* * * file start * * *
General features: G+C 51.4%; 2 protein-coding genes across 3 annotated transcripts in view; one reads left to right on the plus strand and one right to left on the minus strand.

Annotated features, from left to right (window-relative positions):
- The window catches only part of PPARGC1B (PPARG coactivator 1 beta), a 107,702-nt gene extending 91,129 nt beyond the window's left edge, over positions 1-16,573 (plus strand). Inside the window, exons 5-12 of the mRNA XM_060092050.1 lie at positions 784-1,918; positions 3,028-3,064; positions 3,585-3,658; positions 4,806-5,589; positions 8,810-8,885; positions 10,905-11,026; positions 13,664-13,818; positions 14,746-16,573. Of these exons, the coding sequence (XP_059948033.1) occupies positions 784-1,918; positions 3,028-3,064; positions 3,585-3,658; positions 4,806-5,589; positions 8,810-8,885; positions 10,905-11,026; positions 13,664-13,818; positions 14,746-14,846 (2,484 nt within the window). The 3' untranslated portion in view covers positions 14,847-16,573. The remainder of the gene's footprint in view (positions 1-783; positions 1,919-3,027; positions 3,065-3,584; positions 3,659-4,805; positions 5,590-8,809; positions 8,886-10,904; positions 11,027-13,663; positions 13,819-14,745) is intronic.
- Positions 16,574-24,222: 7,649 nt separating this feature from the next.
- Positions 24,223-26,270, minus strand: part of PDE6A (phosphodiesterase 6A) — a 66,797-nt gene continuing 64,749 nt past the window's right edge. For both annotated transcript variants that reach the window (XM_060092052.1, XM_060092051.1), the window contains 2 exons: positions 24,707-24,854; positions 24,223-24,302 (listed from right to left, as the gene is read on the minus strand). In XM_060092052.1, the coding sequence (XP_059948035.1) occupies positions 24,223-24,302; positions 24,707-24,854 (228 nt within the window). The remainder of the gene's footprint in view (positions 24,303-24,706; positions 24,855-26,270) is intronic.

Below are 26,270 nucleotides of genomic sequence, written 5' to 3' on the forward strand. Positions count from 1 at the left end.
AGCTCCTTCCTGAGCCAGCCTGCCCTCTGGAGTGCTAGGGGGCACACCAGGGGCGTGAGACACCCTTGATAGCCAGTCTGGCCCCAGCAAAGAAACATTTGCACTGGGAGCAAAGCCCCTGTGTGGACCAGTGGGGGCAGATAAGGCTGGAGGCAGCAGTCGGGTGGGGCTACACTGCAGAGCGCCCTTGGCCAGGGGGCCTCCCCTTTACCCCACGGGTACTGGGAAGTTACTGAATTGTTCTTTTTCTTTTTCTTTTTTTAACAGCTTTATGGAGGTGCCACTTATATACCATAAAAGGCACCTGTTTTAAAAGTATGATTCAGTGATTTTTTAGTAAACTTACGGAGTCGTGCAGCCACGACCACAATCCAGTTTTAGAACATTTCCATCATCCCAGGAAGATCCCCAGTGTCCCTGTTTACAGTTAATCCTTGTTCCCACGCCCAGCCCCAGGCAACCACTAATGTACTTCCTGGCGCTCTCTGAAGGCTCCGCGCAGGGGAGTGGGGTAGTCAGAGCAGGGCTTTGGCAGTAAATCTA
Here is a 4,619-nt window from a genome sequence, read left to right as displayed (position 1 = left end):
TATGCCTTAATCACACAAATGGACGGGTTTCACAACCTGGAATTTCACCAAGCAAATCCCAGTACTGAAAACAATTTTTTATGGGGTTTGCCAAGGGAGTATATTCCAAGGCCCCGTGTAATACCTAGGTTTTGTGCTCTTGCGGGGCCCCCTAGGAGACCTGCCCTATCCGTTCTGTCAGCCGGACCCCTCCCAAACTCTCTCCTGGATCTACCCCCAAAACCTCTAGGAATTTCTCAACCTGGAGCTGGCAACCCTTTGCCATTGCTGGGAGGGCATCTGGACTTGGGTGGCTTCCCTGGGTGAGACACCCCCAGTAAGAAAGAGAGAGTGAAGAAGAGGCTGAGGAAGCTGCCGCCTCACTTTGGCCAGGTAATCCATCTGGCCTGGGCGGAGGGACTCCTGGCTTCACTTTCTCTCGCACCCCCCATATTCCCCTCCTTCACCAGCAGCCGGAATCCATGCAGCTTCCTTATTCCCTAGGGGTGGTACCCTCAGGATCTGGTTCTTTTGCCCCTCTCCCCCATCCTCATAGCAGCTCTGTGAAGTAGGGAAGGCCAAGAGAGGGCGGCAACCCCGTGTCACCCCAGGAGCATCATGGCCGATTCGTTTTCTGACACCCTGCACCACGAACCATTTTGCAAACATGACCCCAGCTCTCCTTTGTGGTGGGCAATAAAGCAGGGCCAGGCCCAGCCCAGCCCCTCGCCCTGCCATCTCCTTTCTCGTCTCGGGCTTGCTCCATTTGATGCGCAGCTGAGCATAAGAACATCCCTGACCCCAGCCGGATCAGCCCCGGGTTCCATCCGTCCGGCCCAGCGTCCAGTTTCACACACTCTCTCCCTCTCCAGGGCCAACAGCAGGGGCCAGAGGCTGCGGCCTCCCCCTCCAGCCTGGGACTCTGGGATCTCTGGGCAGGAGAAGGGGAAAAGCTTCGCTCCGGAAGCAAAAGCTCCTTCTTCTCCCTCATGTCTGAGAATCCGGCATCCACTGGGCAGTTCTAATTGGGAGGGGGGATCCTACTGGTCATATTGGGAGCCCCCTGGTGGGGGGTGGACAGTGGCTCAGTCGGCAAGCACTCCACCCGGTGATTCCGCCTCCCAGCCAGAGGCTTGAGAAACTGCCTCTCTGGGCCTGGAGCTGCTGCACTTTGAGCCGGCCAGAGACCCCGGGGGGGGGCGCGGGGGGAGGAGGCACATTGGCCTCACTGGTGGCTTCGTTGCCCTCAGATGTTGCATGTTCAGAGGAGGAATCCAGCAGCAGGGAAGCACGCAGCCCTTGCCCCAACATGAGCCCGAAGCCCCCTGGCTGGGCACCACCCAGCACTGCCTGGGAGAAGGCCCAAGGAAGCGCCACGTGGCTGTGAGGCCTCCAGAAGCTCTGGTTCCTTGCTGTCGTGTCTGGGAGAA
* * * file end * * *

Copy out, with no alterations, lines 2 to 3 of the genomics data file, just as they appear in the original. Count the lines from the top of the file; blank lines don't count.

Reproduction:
Annotated features, from left to right (window-relative positions):
- The window catches only part of PPARGC1B (PPARG coactivator 1 beta), a 107,702-nt gene extending 91,129 nt beyond the window's left edge, over positions 1-16,573 (plus strand). Inside the window, exons 5-12 of the mRNA XM_060092050.1 lie at positions 784-1,918; positions 3,028-3,064; positions 3,585-3,658; positions 4,806-5,589; positions 8,810-8,885; positions 10,905-11,026; positions 13,664-13,818; positions 14,746-16,573. Of these exons, the coding sequence (XP_059948033.1) occupies positions 784-1,918; positions 3,028-3,064; positions 3,585-3,658; positions 4,806-5,589; positions 8,810-8,885; positions 10,905-11,026; positions 13,664-13,818; positions 14,746-14,846 (2,484 nt within the window). The 3' untranslated portion in view covers positions 14,847-16,573. The remainder of the gene's footprint in view (positions 1-783; positions 1,919-3,027; positions 3,065-3,584; positions 3,659-4,805; positions 5,590-8,809; positions 8,886-10,904; positions 11,027-13,663; positions 13,819-14,745) is intronic.